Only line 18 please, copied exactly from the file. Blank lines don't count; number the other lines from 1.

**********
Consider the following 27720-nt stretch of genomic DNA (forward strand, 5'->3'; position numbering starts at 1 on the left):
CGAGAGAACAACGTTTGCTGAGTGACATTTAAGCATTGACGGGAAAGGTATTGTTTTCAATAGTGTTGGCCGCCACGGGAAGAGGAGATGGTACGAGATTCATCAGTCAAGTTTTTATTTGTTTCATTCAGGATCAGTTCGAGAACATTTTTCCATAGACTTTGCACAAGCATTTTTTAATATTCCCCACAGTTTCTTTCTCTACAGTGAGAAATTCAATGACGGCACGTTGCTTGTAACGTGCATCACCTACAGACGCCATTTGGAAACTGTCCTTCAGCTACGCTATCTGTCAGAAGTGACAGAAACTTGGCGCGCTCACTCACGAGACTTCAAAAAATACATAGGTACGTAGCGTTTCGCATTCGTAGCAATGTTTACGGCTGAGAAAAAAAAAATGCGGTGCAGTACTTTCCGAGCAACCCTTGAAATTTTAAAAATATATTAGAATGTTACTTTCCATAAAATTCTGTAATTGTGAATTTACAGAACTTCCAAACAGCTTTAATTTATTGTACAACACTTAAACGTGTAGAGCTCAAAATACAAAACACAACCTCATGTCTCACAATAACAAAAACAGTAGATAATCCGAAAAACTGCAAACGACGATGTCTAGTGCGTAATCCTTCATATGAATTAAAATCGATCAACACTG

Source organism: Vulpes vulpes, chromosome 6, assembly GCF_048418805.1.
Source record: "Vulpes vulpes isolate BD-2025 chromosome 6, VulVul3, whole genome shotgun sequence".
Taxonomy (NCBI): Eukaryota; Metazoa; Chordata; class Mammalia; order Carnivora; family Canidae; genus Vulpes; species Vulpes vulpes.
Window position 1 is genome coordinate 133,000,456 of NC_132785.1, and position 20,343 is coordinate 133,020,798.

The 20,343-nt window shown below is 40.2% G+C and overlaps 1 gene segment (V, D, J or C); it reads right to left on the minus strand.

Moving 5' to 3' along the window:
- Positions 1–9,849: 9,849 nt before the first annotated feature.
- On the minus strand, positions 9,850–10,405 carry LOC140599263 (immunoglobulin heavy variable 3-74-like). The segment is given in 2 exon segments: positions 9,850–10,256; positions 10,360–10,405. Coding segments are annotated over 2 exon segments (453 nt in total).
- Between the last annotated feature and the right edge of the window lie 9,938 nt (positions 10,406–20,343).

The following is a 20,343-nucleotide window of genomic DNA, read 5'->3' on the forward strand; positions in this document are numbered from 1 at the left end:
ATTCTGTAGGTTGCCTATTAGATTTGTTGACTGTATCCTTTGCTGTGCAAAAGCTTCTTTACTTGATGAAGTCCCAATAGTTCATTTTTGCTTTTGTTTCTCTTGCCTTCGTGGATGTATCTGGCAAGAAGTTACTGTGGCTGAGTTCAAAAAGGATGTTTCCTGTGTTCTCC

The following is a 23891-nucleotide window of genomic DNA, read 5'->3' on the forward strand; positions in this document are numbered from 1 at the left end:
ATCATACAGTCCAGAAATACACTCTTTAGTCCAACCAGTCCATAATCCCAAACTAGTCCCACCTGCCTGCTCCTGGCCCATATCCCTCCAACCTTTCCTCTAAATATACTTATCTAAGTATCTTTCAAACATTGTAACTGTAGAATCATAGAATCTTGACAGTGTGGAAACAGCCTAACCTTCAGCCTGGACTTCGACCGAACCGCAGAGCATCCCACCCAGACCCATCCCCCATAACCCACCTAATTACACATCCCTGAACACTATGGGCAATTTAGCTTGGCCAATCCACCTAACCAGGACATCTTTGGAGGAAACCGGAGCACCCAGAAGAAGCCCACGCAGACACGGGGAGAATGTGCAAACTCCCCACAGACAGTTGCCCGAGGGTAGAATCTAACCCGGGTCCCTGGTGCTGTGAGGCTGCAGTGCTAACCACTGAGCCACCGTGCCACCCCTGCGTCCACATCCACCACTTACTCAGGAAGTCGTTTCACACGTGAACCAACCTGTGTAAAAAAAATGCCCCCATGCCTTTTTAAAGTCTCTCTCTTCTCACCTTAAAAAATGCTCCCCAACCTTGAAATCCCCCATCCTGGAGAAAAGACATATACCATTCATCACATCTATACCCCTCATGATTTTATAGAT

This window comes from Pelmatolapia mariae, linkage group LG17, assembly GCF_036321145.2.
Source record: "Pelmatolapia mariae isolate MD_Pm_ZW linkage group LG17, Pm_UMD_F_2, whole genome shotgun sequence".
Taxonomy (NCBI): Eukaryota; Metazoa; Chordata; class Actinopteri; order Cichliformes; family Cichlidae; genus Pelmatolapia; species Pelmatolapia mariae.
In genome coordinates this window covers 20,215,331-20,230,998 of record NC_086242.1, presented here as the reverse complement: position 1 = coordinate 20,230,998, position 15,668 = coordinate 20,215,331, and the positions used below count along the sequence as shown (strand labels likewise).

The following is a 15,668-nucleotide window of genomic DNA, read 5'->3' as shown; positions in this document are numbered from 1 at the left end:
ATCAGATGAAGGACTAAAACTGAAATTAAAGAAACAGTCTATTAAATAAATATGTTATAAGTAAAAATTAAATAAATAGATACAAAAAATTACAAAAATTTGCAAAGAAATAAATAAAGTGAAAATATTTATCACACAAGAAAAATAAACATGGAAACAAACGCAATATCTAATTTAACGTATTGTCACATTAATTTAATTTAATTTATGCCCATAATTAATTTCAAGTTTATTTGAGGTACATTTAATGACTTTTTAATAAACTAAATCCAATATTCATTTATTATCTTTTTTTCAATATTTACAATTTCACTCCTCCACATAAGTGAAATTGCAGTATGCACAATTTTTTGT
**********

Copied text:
Taxonomy (NCBI): Eukaryota; Metazoa; Chordata; class Actinopteri; order Cichliformes; family Cichlidae; genus Pelmatolapia; species Pelmatolapia mariae.